Correcting background vocal pitch
Video: Correcting background vocal pitchCorrecting background vocal pitch provides you with in-depth training on Audio + Music. Taught by Skye Lewin as part of the Melodyne Advanced Techniques
Correcting background vocal pitch provides you with in-depth training on Audio + Music. Taught by Skye Lewin as part of the Melodyne Advanced Techniques
In this course, producer and engineer Skye Lewin reveals the techniques that professional musicians and producers use to get the best-sounding results from Melodyne. The course covers digital audio workstation (DAW) and session preparation, and shows how to perform rhythm and pitch corrections on both lead and background vocals. It includes lessons on importing and exporting tracks between the DAW and the standalone version of Melodyne, as well as utilizing Melodyne as a plug-in, through ReWire, and through Melodyne Bridge. Skye also shows how to use a MIDI keyboard to edit the pitch of a recorded performance in Melodyne and how to trigger a MIDI instrument using an audio recording.
- Preparing for a standalone Melodyne workflow
- Setting up a session
- Using a live editing approach for vocal correction
- Batch correcting vocals
- Correcting the pitch and rhythm of vocals
- Creating new background parts
- Adding special effects
- Revising an edit in Melodyne Studio
- Changing the tempo of your audio
Correcting background vocal pitch
Just like with the vocals that we already finished, for all the Leads and Adlibs, we're going to go back through now and do a pitch correction pass and follow it up with a rhythm correction pass starting with our background vocals. Granted you'll notice that all of the backgrounds, including the harmonies, are named backgrounds in this session. That's just done to keep everything concise, and you can really organize your session however you want. If you wanted to have, for example, all of your harmony vocals on separate tracks, so that they are more easily controlled in the mix, you can certainly do that. It's really just a matter of what makes the session flow and working in the session easier for you.
So for the purposes of this course, everything is condensed down to keep it on as few tracks as possible. So the true backgrounds in the song are really going to be what we hear over the intro. Now there are more backgrounds through the actual song itself that have been removed for this abridged version. So we're just going to focus on the stuff in the intro for right now. So let's go to our Navigation menu and choose Zoom to Full Song, so now we can see the entire song here. We can see our instrumental up top and all the lead vocals and the Adlib track that we already worked on. Let's start with our Background 1a COMP.
So we can double-click or use the key command Shift+Command+E or Shift+Ctrl+E, to open the Editor window. We have got our background track selected already in the Arrangement window, so it opens in the Editor window. And we can either choose to Play visible, selected or arrangement again, like we have done before. This time let's play arrangement since there's no Lead vocal going on here yet, we can hear the track behind these vocal parts. So I am going to go ahead and play with just this one vocal unmuted from all these parts. (music playing) So that's all we're going to focus on right now with these backgrounds.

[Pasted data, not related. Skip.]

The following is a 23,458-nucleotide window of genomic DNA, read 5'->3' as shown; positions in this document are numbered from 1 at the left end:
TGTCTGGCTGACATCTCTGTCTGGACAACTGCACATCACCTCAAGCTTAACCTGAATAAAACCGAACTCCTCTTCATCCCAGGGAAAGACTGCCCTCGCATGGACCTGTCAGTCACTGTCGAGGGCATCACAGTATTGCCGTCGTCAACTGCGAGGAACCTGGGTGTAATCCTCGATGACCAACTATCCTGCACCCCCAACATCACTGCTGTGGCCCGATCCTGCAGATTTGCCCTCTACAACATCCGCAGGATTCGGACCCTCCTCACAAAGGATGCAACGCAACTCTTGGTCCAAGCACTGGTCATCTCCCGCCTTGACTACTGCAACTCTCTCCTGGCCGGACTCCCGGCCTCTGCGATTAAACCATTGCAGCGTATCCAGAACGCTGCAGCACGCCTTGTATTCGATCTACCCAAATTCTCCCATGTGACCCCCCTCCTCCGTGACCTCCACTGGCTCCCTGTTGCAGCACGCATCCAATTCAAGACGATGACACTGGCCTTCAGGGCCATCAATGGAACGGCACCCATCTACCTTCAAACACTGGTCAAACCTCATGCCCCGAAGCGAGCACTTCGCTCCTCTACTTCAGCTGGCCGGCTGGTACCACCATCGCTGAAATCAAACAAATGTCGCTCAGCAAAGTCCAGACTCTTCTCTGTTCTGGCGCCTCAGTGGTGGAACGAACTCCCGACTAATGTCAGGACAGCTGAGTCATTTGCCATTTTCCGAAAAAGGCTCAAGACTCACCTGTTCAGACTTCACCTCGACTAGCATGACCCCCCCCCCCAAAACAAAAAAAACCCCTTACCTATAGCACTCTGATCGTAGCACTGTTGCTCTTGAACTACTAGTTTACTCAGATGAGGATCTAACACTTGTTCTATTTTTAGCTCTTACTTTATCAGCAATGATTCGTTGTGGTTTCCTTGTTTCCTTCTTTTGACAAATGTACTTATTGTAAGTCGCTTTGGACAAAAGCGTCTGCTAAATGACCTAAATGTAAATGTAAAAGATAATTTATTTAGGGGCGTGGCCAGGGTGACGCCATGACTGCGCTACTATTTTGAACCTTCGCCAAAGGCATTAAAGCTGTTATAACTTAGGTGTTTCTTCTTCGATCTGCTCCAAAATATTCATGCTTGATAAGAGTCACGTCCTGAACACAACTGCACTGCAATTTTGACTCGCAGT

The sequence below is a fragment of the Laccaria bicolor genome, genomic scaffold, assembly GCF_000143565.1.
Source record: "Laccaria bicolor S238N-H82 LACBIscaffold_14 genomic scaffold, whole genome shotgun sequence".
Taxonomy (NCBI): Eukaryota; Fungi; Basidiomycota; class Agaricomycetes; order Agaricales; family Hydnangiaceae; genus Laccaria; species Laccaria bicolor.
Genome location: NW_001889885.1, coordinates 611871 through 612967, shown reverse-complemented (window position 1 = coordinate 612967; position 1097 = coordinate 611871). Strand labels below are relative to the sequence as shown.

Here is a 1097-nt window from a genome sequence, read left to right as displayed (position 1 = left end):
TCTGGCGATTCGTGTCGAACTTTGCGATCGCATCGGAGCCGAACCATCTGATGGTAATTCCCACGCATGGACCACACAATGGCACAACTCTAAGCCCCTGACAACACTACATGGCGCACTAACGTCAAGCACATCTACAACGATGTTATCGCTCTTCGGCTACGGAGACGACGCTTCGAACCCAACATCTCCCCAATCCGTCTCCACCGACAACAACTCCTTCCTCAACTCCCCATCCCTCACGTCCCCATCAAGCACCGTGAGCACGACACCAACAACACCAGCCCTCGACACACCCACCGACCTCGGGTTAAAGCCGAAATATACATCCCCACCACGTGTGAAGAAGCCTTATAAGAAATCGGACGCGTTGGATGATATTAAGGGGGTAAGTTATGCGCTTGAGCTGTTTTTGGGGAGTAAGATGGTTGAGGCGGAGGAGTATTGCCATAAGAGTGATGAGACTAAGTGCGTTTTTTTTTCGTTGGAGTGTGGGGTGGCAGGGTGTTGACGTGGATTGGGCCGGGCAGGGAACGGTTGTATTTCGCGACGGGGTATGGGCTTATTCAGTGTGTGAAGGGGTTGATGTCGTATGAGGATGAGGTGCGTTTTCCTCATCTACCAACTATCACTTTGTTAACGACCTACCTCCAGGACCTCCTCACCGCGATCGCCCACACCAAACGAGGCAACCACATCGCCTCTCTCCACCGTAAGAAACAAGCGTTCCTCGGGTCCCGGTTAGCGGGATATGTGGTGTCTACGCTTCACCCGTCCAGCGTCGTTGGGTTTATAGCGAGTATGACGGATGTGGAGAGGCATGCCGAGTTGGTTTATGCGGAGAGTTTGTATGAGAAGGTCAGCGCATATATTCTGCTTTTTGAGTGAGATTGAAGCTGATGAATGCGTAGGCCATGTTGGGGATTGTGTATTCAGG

So this is a pretty simple little part, there's not any breaths or sibilants that we need to worry about. So we can simply select the whole thing and either double-click, or we can undo that and use our Correct Pitch tool, which is Command+Option+P or Ctrl+Alt+P, and in this case, I am going to go ahead and put it to a 100 because I am going to want this a little tighter, we may come back and do some more effects on this later. But for now, let's hear what that sounds like. (music playing) Cool. So that's exactly what we want to do, just tighten it up a bit for now.
I am going to go onto 1b, do the same thing. So unmute each track as we go like we did before, and again, you can change the workflow to anything that suits your preferences. I am going to try the same approach here. We're going to notice that a few notes were pulled up, one semi-tone here. We just want to correct those, and let's listen to this together. (music playing) Cool! And if I was going to keep it more natural, I might just correct a few things here either flattening this out a little bit or perhaps even making a separation, which is another way to handle certain things.
If most of the note is good or the pitch modulation on it is not sticking out, but maybe just one little part of it is to your ear, you can just separate that part and correct that part without having to change anything else. (music playing) Let's move on to our 1c, and we're just going to kind of plow through these since they're fairly simple part and build out this entire background section as we go. So you'll notice at these first four, obviously all one part and they have been quadded, in other words recorded four times, so that there are four different vocals singing the same part.